Google may not respond to customer inquiries to the email address listed in the imprint with an automatically generated standard response that merely refers consumers to help pages and other contact options. This was decided by the Berlin Appellate Court following an action brought by the Federation of German Consumer Organisations (vzbv) against the Internet group, thus confirming the decision of the Regional Court.
Consumers have a right to be able to reach online providers by e-mail and contact them easily. A company must not refuse this communication by not reading customer enquiries in the first place.
Email address must not be a dead link
According to the German Telemedia Act, commercial operators of websites are obliged to enable their customers to establish rapid electronic contact and direct communication – for example, for questions regarding the contract or the products offered. You will need to enter an e-mail address.
However, the address mentioned by Google in the imprint turned out to be a “dead mailbox”. Customers who sent an e-mail to email@example.com received an automatically generated reply with the following message: “Please note that due to the large number of inquiries e-mails received at this e-mail address cannot be read and taken note of”. In the reply e-mail, Google referred above all to its help pages, where contact forms could also be accessed “if necessary”.
The court agreed with the opinion of the vzbv that this handling of customer inquiries violates the Telemedia Act. The provision of an e-mail address that states that Google is not aware of the content of the incoming e-mails does not enable individual communication. On the contrary, it is refused. Even with a standard letter pre-formulated for all cases of inquiries, the customer’s communication concern is ultimately only rejected.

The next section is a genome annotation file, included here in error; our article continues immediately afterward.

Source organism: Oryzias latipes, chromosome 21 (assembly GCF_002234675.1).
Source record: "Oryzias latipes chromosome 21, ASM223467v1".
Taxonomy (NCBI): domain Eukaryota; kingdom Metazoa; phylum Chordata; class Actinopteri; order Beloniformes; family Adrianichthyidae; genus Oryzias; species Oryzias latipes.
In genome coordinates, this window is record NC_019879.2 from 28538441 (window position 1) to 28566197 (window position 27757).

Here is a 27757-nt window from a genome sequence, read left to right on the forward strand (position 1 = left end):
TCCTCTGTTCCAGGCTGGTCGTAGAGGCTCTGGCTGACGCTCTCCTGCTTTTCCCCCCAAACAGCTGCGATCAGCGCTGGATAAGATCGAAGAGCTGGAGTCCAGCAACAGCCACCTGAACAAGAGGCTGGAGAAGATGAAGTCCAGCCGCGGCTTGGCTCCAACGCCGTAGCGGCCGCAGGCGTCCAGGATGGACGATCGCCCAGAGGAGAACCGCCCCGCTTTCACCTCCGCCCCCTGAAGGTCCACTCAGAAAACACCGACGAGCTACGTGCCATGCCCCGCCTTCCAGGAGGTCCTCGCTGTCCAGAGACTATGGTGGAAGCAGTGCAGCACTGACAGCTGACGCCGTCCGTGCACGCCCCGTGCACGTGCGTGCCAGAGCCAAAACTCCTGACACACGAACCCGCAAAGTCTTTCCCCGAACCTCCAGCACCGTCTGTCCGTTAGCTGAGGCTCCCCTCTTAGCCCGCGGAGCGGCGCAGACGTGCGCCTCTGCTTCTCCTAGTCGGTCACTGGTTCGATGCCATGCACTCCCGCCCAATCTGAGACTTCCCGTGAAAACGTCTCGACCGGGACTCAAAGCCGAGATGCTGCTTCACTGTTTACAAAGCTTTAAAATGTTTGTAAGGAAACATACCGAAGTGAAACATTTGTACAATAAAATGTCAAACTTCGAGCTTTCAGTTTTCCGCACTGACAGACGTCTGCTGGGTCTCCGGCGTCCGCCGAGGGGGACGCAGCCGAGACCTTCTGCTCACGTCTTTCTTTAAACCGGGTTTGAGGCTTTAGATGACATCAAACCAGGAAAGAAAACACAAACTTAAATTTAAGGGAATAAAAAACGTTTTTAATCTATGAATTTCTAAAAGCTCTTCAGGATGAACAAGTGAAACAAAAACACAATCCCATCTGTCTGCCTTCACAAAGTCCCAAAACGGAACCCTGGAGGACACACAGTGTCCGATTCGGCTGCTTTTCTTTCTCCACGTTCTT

Help pages and contact forms are not sufficient
The judges also made it clear that contact forms, online help and user forums do not replace the legally required option for the customer to contact the company by e-mail.
Writing an e-mail to the address given in the imprint is quick and easy. Contact forms, on the other hand, are often difficult to find on the websites. As a rule, users first have to click their way through to the form – if there is one for their particular request at all. The documentation of their request is also more difficult for consumers.
The judgment of the Court of Appeal is not yet final. Because of the fundamental importance of the case, the court allowed an appeal to the Federal Supreme Court.
We are very excited about the impact this ruling will have on other online providers. Thus the contact possibilities to many airlines are partly very well hidden in the depths of the web pages. Only those who search stubbornly will find a working mail address with luck. Not infrequently, the e-mail addresses provided by the airlines for customer enquiries lead quite boldly and without detours into nirvana. We are curious whether this will have to change soon!